|Photo by Michael G. Baron|
Surprised to see him on this list? There was speculation as early as April suggesting that Sandy Alderson would deal away Big Pelf, citing the fact that he likely won’t be worth the money he’ll soon get, and that his value in terms of receiving a package of prospects may not get much higher — it’s likely to drop as free agency nears. Many GMs may view him similarly to how they did Gil Meche back in 2006: as a pitcher who has shown flashes of greatness, but never could “get it together”, yet might be on the cusp of a breakout year if given the right environment. Alderson will take advantage of anyone who has that perspective, if it means the Mets will get a handful of young, cheap, MLB-ready players. - http://www.metstoday.com/6684/opinion-and-analysis/who-will-the-mets-shop-this-month
B- - It doesn't seem likely that Isringhausen, the feel-good story of the season, will maintain the success he's had so far this year. There are just far too many walks and not enough strikeouts to make up for them. If he remains with the team for the remainder of the year, he should see lower leverage situations. http://www.amazinavenue.com/2011/7/12/2272199/new-york-mets-pitchers-mid-season-grades
7-13-11: - http://bleacherreport.com/articles/765098-new-york-mets-dillon-gee-and-the-mets-top-10-young-pitching-prospects#/articles/765098-new-york-mets-dillon-gee-and-the-mets-top-10-young-pitching-prospects/page/2 In his first season with the Brooklyn Cyclones, he broke the minor league team franchise record with 96 strikeouts (including 14 in one six-inning performance). His fastball now reaches 93-95 mph, and he has been clocked at 97 mph after reaching back. He has good command for the pitch, and has developed a deep endurance that ensures his fastball maintain the same velocity late in the game. Holt is described as having the ideal built for a pitching prospect, and has been compared to Randy Johnson. At this point, however, Holt is 24 years old and pitching for the Binghamton AA team. He hasn’t had a winning record since getting the call-up to AA ball in 2009, and his ERA has been very high. He has been unable to develop an efficient secondary pitcher, and many worry whether or not Bradley Holt only smells like success because he looks (and sounds) like a professional player.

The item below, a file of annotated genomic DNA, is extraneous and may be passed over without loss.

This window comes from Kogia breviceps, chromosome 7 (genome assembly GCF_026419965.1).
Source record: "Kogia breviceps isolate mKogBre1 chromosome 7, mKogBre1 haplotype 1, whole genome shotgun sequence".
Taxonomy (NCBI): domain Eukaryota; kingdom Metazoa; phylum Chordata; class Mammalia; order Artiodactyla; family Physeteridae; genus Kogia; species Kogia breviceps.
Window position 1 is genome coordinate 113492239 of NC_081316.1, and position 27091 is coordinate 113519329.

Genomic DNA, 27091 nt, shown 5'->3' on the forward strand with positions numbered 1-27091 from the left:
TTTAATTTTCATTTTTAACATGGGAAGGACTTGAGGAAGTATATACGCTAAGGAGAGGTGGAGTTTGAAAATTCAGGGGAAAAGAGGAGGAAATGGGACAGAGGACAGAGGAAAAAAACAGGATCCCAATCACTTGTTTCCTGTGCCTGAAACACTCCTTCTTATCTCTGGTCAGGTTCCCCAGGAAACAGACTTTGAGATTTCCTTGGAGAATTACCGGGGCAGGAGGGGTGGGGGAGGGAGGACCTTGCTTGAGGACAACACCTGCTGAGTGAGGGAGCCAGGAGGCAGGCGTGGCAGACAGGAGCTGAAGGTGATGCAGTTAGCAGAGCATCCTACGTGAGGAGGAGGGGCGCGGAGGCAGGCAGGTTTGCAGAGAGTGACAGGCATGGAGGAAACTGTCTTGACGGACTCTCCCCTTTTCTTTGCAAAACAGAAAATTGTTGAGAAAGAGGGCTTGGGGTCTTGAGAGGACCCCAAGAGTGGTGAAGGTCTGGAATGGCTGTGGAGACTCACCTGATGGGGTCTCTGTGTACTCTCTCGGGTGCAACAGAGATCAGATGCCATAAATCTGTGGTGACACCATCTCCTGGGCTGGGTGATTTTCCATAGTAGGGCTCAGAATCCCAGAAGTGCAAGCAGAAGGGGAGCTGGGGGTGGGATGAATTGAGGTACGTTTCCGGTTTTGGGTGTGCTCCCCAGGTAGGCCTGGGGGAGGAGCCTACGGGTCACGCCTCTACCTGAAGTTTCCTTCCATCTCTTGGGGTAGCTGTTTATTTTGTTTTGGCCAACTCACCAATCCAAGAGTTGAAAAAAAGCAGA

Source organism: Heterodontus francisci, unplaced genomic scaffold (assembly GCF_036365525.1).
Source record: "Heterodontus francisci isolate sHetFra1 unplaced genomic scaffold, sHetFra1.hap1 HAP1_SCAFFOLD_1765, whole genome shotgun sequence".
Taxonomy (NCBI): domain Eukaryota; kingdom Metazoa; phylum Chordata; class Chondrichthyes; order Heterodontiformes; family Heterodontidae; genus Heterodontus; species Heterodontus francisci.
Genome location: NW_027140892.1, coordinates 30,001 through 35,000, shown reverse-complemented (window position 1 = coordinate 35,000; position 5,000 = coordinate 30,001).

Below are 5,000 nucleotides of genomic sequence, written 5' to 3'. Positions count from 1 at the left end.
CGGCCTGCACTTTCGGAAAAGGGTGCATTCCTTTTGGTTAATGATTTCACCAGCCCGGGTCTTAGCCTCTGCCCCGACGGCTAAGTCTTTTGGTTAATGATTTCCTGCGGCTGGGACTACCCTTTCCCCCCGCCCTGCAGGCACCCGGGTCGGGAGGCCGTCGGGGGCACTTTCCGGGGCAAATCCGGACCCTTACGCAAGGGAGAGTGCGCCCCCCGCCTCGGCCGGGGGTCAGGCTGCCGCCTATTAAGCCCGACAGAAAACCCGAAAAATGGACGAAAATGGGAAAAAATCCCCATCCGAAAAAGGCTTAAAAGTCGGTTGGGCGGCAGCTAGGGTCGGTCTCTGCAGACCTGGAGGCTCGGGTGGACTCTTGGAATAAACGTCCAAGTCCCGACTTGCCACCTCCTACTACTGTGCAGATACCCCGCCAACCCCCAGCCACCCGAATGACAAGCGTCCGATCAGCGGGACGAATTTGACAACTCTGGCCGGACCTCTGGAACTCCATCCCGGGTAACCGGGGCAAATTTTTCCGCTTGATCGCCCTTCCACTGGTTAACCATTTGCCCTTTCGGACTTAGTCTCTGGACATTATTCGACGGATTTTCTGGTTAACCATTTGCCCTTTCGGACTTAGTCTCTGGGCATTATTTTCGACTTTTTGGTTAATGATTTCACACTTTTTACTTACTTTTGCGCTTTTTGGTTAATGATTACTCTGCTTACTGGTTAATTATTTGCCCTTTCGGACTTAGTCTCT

7-13-11: - http://www.amazinavenue.com/2011/7/13/2272873/new-york-mets-batters-mid-season-grades - A - His excellent plate discipline never went anywhere, but the injury did sap his power. Now the Mets' All-Star has dialed back the clock to 2008, the last time he had a .200+ ISO. The highest fly ball rate he's had since 2006 is helping, of course. Set against a backdrop of failing offense around the league, Beltran without his speed looks much like Beltran with his speed. His 146 wRC+ is the third-best number of his career. Voltron: The Next Dimension?
1994-2006 (Astros/Tigers/Royals/Dodgers/Mets) - There is no player more deserving of celebration than Jose Lima. He made failure a jubilant spectacle and success a hyperbolic joy. Lima was responsible for some of the worst-pitched seasons in baseball history—in 2000 he went 7-16, 6.65 and in 2005 he went 5-16, 6.99—and his durability as a starter was a reflection more on the addictive nature of Lima Time than his actual effectiveness as a pitcher. He sang. He danced. He pitched a miracle shutout in the 2004 playoffs to give the Dodgers' their first postseason victory since 1988. He also usually stunk; it was part of his mystique. Jose Lima is tragically dead. Long live Jose Lima - http://deadspin.com/5820716/the-100-worst-baseball-players-of-all-time-a-celebration-part-1